Road Trip Wanders Into Rural Wisconsin

The Great American Road Trip

the book cover

Destination: Wisconsin

Book: The Story of Edgar Sawtelle (2008) by David Wroblewski

It turns out that one of my favorite novels of the past five years was sitting on my table while I was trying to figure out who should represent Wisconsin. The fact that I did not immediately think of The Story of Edgar Sawtelle: A Novel (P.S.) has nothing to do with quality. I think it has to do with the universality of the novel, which led me away from thinking of it as a specific locale.

That David Wroblewski could write such an amazing book as a first novel fills me with awe.

If you have not seen it yet, it has an unusual premise,telling the story of a young boy who is mute and his family who breed dogs–obsessively.  The dogs are major characters in this story–and we even hear what they are thinking about things from time to time.

As far as Wisconsin is concerned, Wroblewski paints the best picture of far northern Wisconsin when the boy runs away and makes his way across some beautiful country.  Since I generally think of Wisconsin in terms of the tame miles and miles of green pastureland filled with black and white milk machines (otherwise known as cows) to be taken to a farm that raises dogs and then to a wild wilderness back country was a totally new world for me.

I don’t want to give anything away to those who have not read it, but I will say that this is one of those books that I did not want to end. I was very sad to say goodbye to the characters–including the dogs.

Wroblewski’s web site shows his personal dedication to dogs. And dog-gone it, does not hint at another book coming out soon.  We’re waiting!!

Oak Tree Pasture

Wisconsin pasture with oak tree

As I mentioned above, my vision of Wisconsin is green, the smell of new-mown hay, the blue and white skies palely imitating the black or brown and white cows below. Signs along the tidy farm roads edged with white fences advertise fudge for sale. Some farms sell cheese.  So Scandinavian that you can see why the early settlers tended to be from those green northland countries. Of course we have also talked about Wisconsin being a preferred hideout for some gangsters. And sometimes the grass is not green. Some times it is WINTER.

Wisconsin in Winter

Do you have memories of a road trip in Wisconsin? Share here and get a chance at one of the five prizes in the Bella Italia contest.

Want to listen to something besides “Mooo” as you take a road trip to Wisconsin? Click over to Music Road and see what Kerry Dexter recommends for playing on the CD or IPOD as we drive.

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Next up we have a very funny movie that taught an expert on Road Trips everything she knows! Then guests deliver us to France, Italy (another doggie book), Maine, and next week on the road trip interview with a mystery author from Minnesota who loves road trips.

It’s my OWN book and you can’t have it! The pictures of Wisconsin comes from Flickr by way of Creative Commons and you can click on the picture to learn more about the photographers.

Do you have memories of a road trip in Wisconsin? Share here and get a chance at one of the five prizes in the Bella Italia contest.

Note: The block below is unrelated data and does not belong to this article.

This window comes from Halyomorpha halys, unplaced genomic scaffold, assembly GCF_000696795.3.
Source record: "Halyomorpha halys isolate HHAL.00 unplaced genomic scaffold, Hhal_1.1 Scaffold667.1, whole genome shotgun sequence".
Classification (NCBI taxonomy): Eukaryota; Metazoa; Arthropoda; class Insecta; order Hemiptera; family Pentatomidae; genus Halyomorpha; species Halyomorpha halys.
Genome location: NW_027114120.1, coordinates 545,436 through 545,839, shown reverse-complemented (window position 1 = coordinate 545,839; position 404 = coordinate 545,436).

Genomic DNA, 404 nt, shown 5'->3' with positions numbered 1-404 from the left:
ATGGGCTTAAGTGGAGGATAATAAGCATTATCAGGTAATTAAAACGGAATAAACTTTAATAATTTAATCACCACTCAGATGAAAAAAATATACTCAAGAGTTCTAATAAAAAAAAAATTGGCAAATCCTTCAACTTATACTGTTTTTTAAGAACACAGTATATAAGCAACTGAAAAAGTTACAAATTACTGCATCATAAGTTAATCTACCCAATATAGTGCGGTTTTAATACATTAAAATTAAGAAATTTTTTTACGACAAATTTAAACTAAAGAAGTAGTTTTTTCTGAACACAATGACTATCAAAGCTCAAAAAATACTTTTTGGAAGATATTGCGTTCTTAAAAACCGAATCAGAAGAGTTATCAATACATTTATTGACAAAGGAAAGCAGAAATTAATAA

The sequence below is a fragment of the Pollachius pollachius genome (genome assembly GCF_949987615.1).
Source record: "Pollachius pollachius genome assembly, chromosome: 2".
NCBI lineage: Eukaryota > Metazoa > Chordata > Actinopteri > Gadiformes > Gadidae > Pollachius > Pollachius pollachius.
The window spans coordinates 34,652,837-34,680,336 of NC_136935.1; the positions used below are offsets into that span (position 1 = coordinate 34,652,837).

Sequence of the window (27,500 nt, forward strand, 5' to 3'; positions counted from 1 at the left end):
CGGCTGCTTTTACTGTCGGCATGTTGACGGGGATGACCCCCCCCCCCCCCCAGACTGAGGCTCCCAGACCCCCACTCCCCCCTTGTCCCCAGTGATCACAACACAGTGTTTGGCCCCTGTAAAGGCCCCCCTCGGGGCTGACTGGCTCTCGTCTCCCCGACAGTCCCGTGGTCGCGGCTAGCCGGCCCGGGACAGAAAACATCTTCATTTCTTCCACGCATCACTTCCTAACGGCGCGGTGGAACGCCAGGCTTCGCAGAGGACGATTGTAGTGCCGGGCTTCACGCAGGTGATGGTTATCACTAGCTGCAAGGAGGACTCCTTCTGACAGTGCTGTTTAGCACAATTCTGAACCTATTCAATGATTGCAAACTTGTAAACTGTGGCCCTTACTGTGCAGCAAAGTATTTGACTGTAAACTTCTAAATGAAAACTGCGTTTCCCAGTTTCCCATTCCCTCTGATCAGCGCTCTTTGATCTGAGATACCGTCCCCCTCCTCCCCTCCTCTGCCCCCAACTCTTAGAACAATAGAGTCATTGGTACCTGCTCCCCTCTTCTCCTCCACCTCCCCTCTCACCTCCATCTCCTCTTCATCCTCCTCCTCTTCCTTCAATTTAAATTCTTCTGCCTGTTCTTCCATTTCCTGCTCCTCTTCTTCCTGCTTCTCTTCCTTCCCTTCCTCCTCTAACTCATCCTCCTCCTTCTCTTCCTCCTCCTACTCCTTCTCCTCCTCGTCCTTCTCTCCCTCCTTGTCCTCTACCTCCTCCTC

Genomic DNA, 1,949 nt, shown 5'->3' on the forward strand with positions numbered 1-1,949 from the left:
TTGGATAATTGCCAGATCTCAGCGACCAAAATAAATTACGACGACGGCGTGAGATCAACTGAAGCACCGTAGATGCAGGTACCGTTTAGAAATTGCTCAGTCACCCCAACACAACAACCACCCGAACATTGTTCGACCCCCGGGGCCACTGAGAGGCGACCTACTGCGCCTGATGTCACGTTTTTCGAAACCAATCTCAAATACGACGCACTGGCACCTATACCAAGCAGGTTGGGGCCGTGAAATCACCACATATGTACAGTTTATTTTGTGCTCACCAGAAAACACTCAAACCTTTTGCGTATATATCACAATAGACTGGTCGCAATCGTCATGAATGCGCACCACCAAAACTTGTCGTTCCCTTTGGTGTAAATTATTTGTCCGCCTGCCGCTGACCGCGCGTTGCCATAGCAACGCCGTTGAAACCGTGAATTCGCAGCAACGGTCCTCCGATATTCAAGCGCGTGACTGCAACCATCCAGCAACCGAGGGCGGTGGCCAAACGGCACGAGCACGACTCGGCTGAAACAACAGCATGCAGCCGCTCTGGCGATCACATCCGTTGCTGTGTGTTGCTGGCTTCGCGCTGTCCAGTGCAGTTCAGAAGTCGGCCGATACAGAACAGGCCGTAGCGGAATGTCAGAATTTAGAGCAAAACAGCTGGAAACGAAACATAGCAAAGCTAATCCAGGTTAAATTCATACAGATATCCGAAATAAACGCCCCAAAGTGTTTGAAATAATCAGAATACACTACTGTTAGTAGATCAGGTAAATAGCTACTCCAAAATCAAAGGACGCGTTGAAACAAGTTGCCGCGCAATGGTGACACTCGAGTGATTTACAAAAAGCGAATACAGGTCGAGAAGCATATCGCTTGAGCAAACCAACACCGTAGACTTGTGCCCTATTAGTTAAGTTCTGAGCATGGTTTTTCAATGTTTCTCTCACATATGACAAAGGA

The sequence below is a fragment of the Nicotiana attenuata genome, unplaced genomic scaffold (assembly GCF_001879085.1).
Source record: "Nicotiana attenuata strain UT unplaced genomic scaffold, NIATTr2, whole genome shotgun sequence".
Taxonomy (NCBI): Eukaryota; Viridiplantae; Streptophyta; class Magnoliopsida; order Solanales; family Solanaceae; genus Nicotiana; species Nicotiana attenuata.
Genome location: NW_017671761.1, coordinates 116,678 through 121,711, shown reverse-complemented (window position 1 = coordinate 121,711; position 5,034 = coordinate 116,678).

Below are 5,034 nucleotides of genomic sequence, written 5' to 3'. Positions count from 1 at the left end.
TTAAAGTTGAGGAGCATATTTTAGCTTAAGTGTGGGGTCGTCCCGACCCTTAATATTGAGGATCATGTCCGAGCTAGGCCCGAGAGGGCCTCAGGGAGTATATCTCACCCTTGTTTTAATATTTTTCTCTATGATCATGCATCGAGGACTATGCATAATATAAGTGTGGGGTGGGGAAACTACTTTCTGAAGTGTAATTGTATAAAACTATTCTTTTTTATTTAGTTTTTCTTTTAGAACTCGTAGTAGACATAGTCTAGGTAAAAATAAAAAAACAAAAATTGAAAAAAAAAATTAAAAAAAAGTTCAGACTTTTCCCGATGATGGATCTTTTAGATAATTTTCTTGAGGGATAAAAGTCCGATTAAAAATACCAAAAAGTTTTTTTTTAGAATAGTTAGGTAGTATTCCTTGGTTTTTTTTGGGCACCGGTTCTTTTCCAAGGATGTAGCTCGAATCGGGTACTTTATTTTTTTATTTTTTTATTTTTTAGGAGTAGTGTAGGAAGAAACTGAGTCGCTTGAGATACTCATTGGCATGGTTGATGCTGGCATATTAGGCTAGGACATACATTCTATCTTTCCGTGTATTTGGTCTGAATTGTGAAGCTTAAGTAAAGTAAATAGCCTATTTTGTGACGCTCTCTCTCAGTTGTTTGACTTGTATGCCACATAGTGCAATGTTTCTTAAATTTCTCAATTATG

A freelance writer who loves to travel. When she is not traveling she is reading about travel. When she is not reading or traveling, she is sharing with the readers of A Traveler’s Library, recreating her family’s past at Ancestors In Aprons. She writes frequently for Reel Life With Jane and other websites. Also co-author of a biography, Quincy Tahoma, The Life and Legacy of a Navajo Artist. Contact Vera Marie by e-mail.

Vera Marie Badertscher – who has written posts on A Traveler's Library.


About Vera Marie Badertscher

A freelance writer who loves to travel. When she is not traveling she is reading about travel. When she is not reading or traveling, she is sharing with the readers of A Traveler's Library, recreating her family's past at Ancestors In Aprons. She writes frequently for Reel Life With Jane and other websites. Also co-author of a biography, Quincy Tahoma, The Life and Legacy of a Navajo Artist. Contact Vera Marie by e-mail.

6 thoughts on “Road Trip Wanders Into Rural Wisconsin

  1. During a memorable and mostly wonderful road trip by thumb from Alaska to New York, my then 13-year-old son and I stopped for the night at the YWCA in Madison. He was feverish and miserable, leaking from both ends. The Y took pity and eased their upper age limit of 12 for boys for that night.

    Later, we both remembered how we liked Madison and the (admittedly few) people we met there, and agreed that we’d like to return to the area one day. Then perhaps continue north and paddle on Lake Superior. That son now has a nearly 17-year-old son and an couple of daughters, but one day maybe we’ll all get there.

  2. Born in Minnesota, but not having lived there much, I remember driving over the state border with my cousins on a mission to find some Hamm’s beer for one of my co-workers in Texas.

    But my favorite memories are on Long Lake, Wisconsin, where my Grandpa Mike had a cabin and my aunts, uncles, grandparents, and cousins used to all travel to Wisconsin to share good times in and on that lake. We used to stop at the Big Bear store (not sure if that was the name or we just called it that because there was a huge standing black stuffed bear off to one side) to buy our comic books and candy.

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